ComEd: Power back on for suburban residents

July 20, 2011 2:05:26 PM PDT
Some Chicago-area residents are dealing with power outages Wednesday, which means no air conditioning to help with the oppressive heat.

The thermometer is soaring into the high 90s Wednesday, but it could feel like 105 degrees or hotter.

Residents in south suburban Alsip were trying to cope without electricity after a late night storm knocked out power Tuesday night into Wednesday morning. At the height of the outages, about 2,100 suburban customers -- 1,000 of them in Alsip -- were left in the dark. ComEd said that all power was restored by 4 p.m.

Bill Shaughnessy spent $400 on a generator so he could have power in his house on one of the hottest days of the year. He was dripping with sweat Wednesday and waiting for ComEd to turn the lights back on in his neighborhood.

Shaughnessy's next door neighbor, Felicia McGrury, was also dealing with the power outage and rising temperatures. She said she had been trying to stay in her basement, where it was still cool.

"My lower level is a little bit cooler. I just try not to go upstairs," McGrury told ABC7 Chicago.

Neighbors on Orchard Lane say the lights went out Tuesday at approximately 7 p.m. They were frustrated because they said it was the second time in a month that they have had to deal with the same issue.

ComEd said crews were working on outages overnight. Power officials say they had to leave McGrury's neighborhood because a neighbor began to harass a power crew.

"I don't think neighbors should be harassing crews. I think we should let them do their jobs," said McGrury.

Crews are working the streets. Because of the heat, ComEd says it has initiated its emergency plan, which means crews are working 16-hour shifts with eight hours off in between.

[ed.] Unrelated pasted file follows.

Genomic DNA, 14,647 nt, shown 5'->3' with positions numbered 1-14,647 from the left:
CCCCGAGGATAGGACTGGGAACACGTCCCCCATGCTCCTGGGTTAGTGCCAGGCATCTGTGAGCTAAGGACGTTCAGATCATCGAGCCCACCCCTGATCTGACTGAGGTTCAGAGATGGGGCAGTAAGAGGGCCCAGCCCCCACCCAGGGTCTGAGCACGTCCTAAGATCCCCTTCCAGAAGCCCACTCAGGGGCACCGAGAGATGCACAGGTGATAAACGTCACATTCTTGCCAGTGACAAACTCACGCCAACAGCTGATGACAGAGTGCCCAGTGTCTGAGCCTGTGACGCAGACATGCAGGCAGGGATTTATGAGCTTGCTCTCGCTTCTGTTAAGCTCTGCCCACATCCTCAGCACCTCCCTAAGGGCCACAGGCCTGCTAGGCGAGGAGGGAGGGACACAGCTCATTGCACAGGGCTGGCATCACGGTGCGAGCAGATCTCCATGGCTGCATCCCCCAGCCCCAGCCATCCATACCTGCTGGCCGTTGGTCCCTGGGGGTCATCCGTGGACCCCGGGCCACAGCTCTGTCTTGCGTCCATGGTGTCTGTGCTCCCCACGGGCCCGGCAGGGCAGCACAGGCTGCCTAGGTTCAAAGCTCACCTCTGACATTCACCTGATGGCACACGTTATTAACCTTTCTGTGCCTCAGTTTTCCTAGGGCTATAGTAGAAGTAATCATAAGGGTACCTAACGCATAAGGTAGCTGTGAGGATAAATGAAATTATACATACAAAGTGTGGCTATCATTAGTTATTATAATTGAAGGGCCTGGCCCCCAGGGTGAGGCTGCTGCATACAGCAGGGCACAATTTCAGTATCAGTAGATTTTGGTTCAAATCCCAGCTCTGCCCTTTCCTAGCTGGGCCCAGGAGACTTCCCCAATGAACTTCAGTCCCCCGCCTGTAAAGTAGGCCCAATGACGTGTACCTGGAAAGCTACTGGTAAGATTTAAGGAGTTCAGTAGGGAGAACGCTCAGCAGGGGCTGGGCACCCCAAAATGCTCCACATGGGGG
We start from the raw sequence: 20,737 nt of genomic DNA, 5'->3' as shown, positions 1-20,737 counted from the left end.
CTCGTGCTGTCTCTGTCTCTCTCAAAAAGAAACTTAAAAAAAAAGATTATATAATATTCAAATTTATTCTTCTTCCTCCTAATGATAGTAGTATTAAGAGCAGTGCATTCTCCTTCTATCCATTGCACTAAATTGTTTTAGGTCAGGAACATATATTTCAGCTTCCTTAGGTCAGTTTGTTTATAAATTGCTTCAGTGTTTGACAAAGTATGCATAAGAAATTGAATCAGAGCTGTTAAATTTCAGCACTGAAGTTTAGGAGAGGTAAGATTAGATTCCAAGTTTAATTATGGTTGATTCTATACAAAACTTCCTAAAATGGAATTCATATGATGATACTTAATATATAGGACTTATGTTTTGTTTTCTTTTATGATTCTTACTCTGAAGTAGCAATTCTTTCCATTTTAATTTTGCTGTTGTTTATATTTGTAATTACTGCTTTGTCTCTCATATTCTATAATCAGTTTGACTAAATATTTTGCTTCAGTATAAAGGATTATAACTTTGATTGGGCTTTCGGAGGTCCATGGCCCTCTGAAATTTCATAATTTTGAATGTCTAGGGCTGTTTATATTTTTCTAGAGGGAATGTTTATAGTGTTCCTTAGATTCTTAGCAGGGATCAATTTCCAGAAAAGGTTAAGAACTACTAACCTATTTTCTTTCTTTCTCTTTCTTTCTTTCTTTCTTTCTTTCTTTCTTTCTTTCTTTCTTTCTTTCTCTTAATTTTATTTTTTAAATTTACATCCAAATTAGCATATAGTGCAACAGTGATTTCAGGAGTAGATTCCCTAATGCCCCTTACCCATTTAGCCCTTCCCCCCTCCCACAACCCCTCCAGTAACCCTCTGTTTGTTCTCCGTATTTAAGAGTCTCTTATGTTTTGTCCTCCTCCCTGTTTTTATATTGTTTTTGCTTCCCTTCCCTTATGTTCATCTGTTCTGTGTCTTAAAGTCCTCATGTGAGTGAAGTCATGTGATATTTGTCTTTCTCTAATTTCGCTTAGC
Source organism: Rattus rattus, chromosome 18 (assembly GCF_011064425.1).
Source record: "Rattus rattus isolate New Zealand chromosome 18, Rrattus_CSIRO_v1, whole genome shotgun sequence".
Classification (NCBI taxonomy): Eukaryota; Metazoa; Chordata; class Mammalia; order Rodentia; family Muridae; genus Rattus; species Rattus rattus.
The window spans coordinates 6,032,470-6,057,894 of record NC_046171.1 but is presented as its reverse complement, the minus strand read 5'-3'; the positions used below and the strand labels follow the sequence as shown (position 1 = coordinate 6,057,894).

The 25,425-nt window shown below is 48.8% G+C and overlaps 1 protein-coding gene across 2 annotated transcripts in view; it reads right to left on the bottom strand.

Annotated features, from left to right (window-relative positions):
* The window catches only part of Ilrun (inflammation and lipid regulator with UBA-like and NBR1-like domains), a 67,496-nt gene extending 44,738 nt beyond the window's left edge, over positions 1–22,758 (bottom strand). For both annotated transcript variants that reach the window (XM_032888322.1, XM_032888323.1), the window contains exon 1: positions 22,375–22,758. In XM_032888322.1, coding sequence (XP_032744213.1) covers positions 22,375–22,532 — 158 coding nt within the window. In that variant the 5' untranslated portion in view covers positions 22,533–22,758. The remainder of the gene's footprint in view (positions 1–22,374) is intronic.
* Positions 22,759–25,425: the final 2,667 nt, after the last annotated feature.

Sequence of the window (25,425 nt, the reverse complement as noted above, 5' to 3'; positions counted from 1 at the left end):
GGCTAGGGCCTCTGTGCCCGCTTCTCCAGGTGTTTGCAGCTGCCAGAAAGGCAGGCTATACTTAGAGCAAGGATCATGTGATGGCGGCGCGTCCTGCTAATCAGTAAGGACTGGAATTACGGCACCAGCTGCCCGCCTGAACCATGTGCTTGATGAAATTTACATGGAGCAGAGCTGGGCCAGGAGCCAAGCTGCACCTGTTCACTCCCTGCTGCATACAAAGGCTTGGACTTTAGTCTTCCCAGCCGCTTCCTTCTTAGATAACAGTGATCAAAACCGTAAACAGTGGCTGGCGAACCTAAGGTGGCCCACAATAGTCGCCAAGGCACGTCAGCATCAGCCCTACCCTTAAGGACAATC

Meanwhile, Chicago-area emergency rooms were preparing for heat-related illness patients. Stroger Hospital emergency room Dr. Tarlan Hedayati is warning people to take precautions.

"Drink plenty of fluids, cool baths, cool showers. Dress appropriately," she said.

Dr. Hedayati also shared other safety tips with ABC7 Wednesday morning.

City officials are reminding residents to check on the elderly and seniors with disabilities. Anyone can request a well-being check by calling 311. Chicago Public Schools distributed 1,500 fans to classrooms in an effort to keep cool. Many schools have at least partial air conditioning.

The Chicago Department of Family and Support Services operates six cooling centers, open 9 a.m. to 5 p.m. Monday, Tuesday, Thursday and Friday; and 11 a.m. to 7 p.m. on Wednesday. Those who need transportation to a cooling center may call 311. Those locations:

  • Englewood Center
    845 W. 69th Street
    Chicago, IL 60621
    312-747-0200
  • Garfield Center
    10 S. Kedzie Ave.
    Chicago, IL 60612
    312-746-5400
  • King Center
    4314 S. Cottage Grove
    Chicago, IL 60653
    312-747-2300
  • North Area
    4740 N. Sheridan Road
    Chicago, IL 60640
    312-744-2580
  • South Chicago
    8650 S. Commercial Ave.
    Chicago, IL 60617
    312-747-0500
  • Trina Davila
    4357 W. Armitage Ave.
    Chicago, IL 60639
    312-744-2014


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